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Family of sub secrets leak traitor ‘struggling to cope with stress of spy scandal'


HMS Vigilant, on which Edward Devenney served

HMS Vigilant, on which Edward Devenney served

Royal Navy

HMS Vigilant, on which Edward Devenney served

The family of a Royal Navy petty officer from Northern Ireland jailed for trying to pass Britain's nuclear submarine secrets to men he thought were Russian spies have struggled to cope with the stress of the case, it has been claimed.

Co Tyrone man Edward Devenney (30) was told yesterday he had betrayed his country and his colleagues.

Mr Justice Saunders, sentencing him to eight years at the Old Bailey, said Devenney knew what he was doing when he met the two men in London in January.

He added: “He did supply details of movements and operations carried out and to be carried out by nuclear submarines.

“I am satisfied that in the wrong hands it was capable of affecting the operational effectiveness of nuclear submarines.

“This is a very serious case. The defendant was prepared to betray his country and his colleagues.”

Long-time family friend Patsy Kelly said these have been difficult months for the Strabane family, who were present when the judge passed sentence.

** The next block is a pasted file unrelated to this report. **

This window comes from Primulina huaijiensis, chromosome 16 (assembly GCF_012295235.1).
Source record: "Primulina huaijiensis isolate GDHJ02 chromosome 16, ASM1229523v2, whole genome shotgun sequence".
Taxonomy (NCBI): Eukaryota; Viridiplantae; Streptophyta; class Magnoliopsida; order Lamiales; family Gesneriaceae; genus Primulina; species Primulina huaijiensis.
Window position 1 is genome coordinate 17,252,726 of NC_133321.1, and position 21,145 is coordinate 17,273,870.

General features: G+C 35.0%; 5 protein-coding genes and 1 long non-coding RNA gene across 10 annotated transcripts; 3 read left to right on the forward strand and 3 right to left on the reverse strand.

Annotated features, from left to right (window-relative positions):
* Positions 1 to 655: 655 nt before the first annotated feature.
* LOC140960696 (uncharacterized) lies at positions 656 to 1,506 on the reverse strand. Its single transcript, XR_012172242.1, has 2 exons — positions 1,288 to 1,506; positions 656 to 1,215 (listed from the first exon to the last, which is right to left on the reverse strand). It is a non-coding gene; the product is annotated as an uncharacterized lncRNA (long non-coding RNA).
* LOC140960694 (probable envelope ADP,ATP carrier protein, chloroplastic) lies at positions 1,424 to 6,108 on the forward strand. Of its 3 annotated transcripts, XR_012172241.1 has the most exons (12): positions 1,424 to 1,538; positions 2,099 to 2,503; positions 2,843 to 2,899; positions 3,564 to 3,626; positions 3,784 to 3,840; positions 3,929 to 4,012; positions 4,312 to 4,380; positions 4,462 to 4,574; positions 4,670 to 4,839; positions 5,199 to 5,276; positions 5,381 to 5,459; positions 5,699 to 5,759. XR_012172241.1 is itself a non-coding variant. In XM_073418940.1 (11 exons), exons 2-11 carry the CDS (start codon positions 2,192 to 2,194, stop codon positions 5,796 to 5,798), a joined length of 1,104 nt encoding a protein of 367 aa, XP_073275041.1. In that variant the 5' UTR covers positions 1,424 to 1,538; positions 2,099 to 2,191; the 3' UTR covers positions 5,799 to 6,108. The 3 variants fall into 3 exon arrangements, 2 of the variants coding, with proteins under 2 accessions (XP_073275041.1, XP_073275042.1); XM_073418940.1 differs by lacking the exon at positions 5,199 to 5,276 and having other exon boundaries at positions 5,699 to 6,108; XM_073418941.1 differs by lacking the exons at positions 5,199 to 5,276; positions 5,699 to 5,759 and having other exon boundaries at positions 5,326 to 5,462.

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But, he said, they have drawn strength from each other and from their faith.

“Edward's family have been under terrible stress, as you would imagine, and it being so close to Christmas doesn't make it any easier,” he said.

“They are quiet people who keep to themselves and the amount of attention this has brought on them hasn't been easy for them. Having to spend Christmas here while Edward (right) is in jail is something I would say they never in their wildest dreams would have expected — any parent would feel for them.

“The last time I spoke to his mother, Elizabeth, she told me he is coping well with prison, but she is at a loss as to why her son is there at all.”

Disillusioned Devenney thought he had been treated badly by the Royal Navy because he had been passed over for promotion. He had also suffered as the result of a rape allegation of which he was later cleared.

But by January, when he met the men in London, Devenney was a “controlled and rational man”.

He admitted collecting information for a purpose prejudicial to the safety or interests of the State between November 18 last year and March 7 this year.


“I am deeply sorry for the hurt and shame that I have brought on my family and loved ones. Prior to these events I gave the Royal Navy 11-and-a-half years of service and I deeply regret my actions and the effect they have had on the Submarine Service and colleagues.” Edward Devenney

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